June 2017
Volume 58, Issue 8
Open Access
ARVO Annual Meeting Abstract  |   June 2017
Tetanus vaccination related to the decline of trachoma in the Western World? Anti-tetanus antibodies confer partial protection against ocular chlamydial infection.
Author Affiliations & Notes
  • Aleksandra Inic-Kanada
    OCUVAC – Center of Ocular Inflammation and Infection; Laura Bassi Centers of Expertise, Center for Pathophysiology, Infectiology and Immunology; Medical University of Vienna, Vienna, Austria
  • Ivana Lukic
    Institute of Virology, Vaccines and Sera – TORLAK, Belgrade, Serbia
  • Marijana Stojanovic
    Institute of Virology, Vaccines and Sera – TORLAK, Belgrade, Serbia
  • Elisabeth Stein
    OCUVAC – Center of Ocular Inflammation and Infection; Laura Bassi Centers of Expertise, Center for Pathophysiology, Infectiology and Immunology; Medical University of Vienna, Vienna, Austria
  • Emilija Marinkovic
    Institute of Virology, Vaccines and Sera – TORLAK, Belgrade, Serbia
  • Ana Filipovic
    Institute of Virology, Vaccines and Sera – TORLAK, Belgrade, Serbia
  • Radmila Djokic
    Institute of Virology, Vaccines and Sera – TORLAK, Belgrade, Serbia
  • Dejana Kosanovic
    Institute of Virology, Vaccines and Sera – TORLAK, Belgrade, Serbia
  • Nadine Schuerer
    OCUVAC – Center of Ocular Inflammation and Infection; Laura Bassi Centers of Expertise, Center for Pathophysiology, Infectiology and Immunology; Medical University of Vienna, Vienna, Austria
  • Ehsan Ghasemian
    OCUVAC – Center of Ocular Inflammation and Infection; Laura Bassi Centers of Expertise, Center for Pathophysiology, Infectiology and Immunology; Medical University of Vienna, Vienna, Austria
  • Talin Barisani-Asenbauer
    OCUVAC – Center of Ocular Inflammation and Infection; Laura Bassi Centers of Expertise, Center for Pathophysiology, Infectiology and Immunology; Medical University of Vienna, Vienna, Austria
  • Footnotes
    Commercial Relationships   Aleksandra Inic-Kanada, None; Ivana Lukic, None; Marijana Stojanovic, None; Elisabeth Stein, None; Emilija Marinkovic, None; Ana Filipovic, None; Radmila Djokic, None; Dejana Kosanovic, None; Nadine Schuerer, None; Ehsan Ghasemian, None; Talin Barisani-Asenbauer, None
  • Footnotes
    Support  Austrian Research Promotion Agency (FFG project number 822768) and the Ministry of Education, Science, and Technological Development of the Republic of Serbia (grant number 172049).
Investigative Ophthalmology & Visual Science June 2017, Vol.58, 5777. doi:
  • Views
  • Share
  • Tools
    • Alerts
      ×
      This feature is available to Subscribers Only
      Sign In or Create an Account ×
    • Get Citation

      Aleksandra Inic-Kanada, Ivana Lukic, Marijana Stojanovic, Elisabeth Stein, Emilija Marinkovic, Ana Filipovic, Radmila Djokic, Dejana Kosanovic, Nadine Schuerer, Ehsan Ghasemian, Talin Barisani-Asenbauer; Tetanus vaccination related to the decline of trachoma in the Western World? Anti-tetanus antibodies confer partial protection against ocular chlamydial infection.. Invest. Ophthalmol. Vis. Sci. 2017;58(8):5777.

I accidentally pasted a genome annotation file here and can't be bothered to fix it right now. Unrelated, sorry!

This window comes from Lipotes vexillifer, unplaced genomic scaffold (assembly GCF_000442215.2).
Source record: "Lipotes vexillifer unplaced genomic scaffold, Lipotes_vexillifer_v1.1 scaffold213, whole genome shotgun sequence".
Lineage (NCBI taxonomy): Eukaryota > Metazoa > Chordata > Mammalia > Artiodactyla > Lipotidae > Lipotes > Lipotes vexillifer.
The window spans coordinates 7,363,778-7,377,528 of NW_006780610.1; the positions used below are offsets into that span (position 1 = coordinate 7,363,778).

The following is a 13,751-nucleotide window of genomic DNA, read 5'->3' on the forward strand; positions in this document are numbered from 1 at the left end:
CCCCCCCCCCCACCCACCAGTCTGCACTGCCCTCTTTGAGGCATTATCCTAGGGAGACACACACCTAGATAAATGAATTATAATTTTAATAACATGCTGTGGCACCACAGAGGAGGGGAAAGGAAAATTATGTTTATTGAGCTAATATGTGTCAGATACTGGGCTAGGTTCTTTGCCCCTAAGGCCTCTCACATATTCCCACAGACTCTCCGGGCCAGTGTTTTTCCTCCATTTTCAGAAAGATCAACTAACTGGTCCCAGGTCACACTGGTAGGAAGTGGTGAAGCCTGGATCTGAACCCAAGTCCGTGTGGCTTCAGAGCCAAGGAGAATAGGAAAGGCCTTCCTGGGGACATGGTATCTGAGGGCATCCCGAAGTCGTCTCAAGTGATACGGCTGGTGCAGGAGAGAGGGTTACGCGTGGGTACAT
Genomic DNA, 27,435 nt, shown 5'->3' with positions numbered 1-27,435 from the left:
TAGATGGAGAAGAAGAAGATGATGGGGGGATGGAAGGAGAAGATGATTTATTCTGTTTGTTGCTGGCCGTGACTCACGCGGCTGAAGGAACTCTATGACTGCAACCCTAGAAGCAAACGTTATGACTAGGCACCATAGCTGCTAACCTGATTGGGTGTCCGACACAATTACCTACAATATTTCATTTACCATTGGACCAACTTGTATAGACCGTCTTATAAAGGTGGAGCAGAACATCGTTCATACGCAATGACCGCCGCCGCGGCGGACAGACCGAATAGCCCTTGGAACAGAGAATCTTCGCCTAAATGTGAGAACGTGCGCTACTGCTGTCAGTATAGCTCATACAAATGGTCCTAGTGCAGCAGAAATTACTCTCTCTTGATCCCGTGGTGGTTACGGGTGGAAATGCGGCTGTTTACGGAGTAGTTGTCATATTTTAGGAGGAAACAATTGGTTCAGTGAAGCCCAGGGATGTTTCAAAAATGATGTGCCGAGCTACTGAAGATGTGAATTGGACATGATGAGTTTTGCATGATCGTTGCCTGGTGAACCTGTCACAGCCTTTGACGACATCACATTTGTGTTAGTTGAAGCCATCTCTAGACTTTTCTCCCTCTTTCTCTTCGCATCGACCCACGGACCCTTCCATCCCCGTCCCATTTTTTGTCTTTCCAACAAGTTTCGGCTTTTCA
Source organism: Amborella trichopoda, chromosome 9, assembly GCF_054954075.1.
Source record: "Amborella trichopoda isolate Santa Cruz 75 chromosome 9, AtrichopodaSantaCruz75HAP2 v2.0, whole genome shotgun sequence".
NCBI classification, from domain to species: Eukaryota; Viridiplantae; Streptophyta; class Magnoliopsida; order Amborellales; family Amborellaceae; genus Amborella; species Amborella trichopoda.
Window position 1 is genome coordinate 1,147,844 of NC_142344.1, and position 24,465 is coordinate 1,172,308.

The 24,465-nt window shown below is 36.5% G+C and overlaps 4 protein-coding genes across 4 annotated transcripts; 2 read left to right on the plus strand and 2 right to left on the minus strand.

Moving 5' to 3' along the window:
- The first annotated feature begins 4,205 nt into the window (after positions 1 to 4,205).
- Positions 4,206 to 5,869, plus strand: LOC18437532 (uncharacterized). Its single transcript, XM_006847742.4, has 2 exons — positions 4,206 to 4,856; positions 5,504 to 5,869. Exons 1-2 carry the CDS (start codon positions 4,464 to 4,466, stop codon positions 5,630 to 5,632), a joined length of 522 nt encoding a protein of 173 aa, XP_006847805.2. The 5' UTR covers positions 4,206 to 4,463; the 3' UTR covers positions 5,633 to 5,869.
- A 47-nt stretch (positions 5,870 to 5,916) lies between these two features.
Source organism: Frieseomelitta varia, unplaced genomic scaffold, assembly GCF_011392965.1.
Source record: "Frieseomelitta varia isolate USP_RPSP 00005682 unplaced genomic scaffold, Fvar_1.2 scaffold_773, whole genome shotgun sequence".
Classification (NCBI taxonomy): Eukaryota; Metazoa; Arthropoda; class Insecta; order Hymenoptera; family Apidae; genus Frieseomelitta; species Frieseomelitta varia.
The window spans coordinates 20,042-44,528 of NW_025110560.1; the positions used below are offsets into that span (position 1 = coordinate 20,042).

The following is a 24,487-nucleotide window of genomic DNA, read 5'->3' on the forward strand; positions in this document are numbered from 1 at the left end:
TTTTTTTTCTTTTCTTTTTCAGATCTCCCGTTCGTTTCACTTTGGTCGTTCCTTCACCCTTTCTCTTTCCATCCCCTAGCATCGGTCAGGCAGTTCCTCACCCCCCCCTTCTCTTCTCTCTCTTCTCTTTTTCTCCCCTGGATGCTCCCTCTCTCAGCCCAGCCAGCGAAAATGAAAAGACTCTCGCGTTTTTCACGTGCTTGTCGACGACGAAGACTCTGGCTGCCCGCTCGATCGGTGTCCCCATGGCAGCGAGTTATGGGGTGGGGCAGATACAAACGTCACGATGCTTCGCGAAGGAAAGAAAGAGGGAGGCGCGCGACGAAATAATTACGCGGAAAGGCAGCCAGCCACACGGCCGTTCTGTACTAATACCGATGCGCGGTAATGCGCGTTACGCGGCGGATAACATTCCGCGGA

Download citation file:


      © ARVO (1962-2015); The Authors (2016-present)

      ×
  • Supplements
Abstract

Purpose : Trachoma was once endemic in Europe and the United States and disappeared even before the antibiotic era. Interestingly, the decline of trachoma incidence parallels the introduction of mandatory vaccination against tetanus. The aim of this study was to evaluate whether antibodies generated by immunization with tetanus toxoid (TTd) are cross-reactive with chlamydial protein antigens and to investigate if they confer any protection against ocular chlamydial infection in guinea pigs.

Methods : Two well-characterized murine anti-tetanus monoclonal antibodies, MAb26 and MAb51, were used. MAb26 binds tetanus toxin (TTx) with low affinity and is not able to confer protection against TTx, while MAb51 possesses high affinity for TTx and protects mice from TTx intoxication. MAb26 and MAb51 were assessed for binding to Chlamydia caviae in direct and inhibitory ELISAs. Western blot was done for recognition of C. caviae protein antigens. MAbs capability to prevent chlamydial infection was assessed: i) in vitro using a neutralization assay based on human conjunctival epithelial (HCjE) cells infected with 1x105 IFU of C. trachomatis serovar B (CtB) and ii) in vivo using a guinea pig model of C. caviae ocular infection (1x104 IFU/eye).

Results : Direct ELISA revealed significantly higher binding of MAb26 to C. caviae compared to MAb51. The binding of MAb26 to TTd was more profoundly inhibited with preincubation with C. caviae than the binding of MAb51. Western blot analyses confirmed the reactivity of MAb26 and MAb51 with chlamydial proteins, especially those having molecular weights below 50 kDa. MAb26 was more efficient than MAb51 in prevention of HCjE cells infection. MAb26 conferred ~40% inhibition while in the presence of MAb51 the inhibition was less than 5%. Finally, MAb26 significantly diminished intensity of ocular pathology in guinea pigs infected with C. caviae in comparison with either MAb51-treated guinea pigs or sham-control.

Conclusions : TTd immunization promotes secretion of TTd-specific antibodies, which are not capable to confer protection against TTx intoxication but, due to cross-reactivity, improve immunity to heterologous antigens.

This is an abstract that was submitted for the 2017 ARVO Annual Meeting, held in Baltimore, MD, May 7-11, 2017.

×
×

This PDF is available to Subscribers Only

Sign in or purchase a subscription to access this content. ×

You must be signed into an individual account to use this feature.

×